I find the renewed hype about online courses depressing: we’ve been here before. In his 2003 book The Flickering Mind, US journalist Todd Oppenheimer considers such courses to be less effective than conventional teaching. Distance learning demands unusual commitment and perseverance on the part of the student - rare qualities and not commonly found when courses are intended for anyone.
Students prefer face-to-face contact with teachers and this makes perfect sense, for much more is communicated tacitly or implicitly than can be directly stated or organised. Such contact also upholds the essential “community” of the learning process.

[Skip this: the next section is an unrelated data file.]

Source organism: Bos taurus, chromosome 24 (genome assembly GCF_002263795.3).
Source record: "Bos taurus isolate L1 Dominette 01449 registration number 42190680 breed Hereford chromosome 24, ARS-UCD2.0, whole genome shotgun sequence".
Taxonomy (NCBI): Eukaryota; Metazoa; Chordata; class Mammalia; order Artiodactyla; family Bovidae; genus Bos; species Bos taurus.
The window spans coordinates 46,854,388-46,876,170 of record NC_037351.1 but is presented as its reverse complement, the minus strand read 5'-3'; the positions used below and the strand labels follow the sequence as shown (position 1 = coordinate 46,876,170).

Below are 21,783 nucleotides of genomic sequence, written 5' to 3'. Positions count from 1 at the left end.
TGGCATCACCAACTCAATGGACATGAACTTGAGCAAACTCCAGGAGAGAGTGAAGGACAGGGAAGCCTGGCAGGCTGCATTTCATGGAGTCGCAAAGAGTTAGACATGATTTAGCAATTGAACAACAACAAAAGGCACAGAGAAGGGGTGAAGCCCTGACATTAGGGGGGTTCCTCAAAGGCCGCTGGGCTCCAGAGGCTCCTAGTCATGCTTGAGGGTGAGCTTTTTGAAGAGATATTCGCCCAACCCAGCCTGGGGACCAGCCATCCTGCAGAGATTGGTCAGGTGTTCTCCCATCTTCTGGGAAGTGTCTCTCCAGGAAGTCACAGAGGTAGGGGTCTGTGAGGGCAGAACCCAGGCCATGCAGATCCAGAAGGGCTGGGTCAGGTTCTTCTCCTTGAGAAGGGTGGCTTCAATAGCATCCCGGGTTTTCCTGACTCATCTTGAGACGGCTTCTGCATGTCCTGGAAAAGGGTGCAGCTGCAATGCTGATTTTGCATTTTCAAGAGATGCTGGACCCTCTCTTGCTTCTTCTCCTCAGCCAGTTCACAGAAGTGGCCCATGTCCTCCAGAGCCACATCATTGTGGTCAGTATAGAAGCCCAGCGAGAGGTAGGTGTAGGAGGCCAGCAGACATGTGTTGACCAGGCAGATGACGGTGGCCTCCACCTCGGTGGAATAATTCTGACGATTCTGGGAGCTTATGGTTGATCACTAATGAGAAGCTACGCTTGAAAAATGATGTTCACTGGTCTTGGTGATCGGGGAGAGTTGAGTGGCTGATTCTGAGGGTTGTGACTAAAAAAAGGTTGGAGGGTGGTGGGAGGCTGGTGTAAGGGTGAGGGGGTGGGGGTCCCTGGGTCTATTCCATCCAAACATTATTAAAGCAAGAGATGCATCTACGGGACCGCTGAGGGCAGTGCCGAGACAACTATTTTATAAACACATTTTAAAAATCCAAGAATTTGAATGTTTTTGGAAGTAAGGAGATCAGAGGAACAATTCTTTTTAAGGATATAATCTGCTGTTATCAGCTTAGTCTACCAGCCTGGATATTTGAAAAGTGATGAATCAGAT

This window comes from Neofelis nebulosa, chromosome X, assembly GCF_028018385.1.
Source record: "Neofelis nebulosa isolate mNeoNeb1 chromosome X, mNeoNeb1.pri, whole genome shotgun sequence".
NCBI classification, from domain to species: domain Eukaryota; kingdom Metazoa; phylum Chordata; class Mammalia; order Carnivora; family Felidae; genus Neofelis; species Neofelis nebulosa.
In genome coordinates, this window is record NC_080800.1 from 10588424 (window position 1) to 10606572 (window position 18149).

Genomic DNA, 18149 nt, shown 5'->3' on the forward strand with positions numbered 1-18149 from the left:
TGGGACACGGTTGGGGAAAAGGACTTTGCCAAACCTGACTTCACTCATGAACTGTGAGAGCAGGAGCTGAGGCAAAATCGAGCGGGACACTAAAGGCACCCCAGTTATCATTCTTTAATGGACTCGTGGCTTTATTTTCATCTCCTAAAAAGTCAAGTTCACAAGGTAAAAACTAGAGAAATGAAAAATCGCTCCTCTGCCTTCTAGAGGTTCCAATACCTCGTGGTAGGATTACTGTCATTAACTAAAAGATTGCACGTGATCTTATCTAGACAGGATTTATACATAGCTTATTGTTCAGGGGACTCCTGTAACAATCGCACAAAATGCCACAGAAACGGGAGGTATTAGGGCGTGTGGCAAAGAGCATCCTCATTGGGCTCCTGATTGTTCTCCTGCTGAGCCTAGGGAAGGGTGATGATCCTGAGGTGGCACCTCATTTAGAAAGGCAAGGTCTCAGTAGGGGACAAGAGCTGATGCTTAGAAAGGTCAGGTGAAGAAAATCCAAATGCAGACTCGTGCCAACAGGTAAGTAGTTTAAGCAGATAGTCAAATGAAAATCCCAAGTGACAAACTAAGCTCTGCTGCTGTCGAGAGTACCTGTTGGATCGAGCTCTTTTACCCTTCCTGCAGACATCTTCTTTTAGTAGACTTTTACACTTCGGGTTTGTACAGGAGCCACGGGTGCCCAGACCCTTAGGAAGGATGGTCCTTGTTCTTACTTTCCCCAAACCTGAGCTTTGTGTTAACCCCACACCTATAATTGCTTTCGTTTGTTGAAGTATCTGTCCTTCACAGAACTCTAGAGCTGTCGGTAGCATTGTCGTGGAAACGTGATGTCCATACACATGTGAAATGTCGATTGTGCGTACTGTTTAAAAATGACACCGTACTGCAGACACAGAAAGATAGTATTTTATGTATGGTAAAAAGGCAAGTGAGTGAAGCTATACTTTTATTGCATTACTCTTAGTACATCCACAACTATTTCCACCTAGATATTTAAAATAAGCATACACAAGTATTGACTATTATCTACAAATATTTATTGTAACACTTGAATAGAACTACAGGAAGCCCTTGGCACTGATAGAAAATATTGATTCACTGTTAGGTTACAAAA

But then we have the likes of Stephen Haggard talking about massive open online courses (“The Mooc wave of hype will break on a transformed world”, Opinion, 3 October). Like most proponents of the educationally revolutionary aspects of the computer, he sees criticism of online education as applying only to earlier experiments that can be improved upon and ultimately transcended - but what can’t be overcome is the nature of the student (and the teacher).
We are offered a rather sinister projection of the “inevitability” of the Mooc movement as “the force that swept away the old higher education world” (significantly, Haggard refers in the past tense to a process that has hardly begun). It may come to pass that Moocs will sweep away academic tradition: the Haggards of this world may be relaxed about this, but God help the rest of humanity.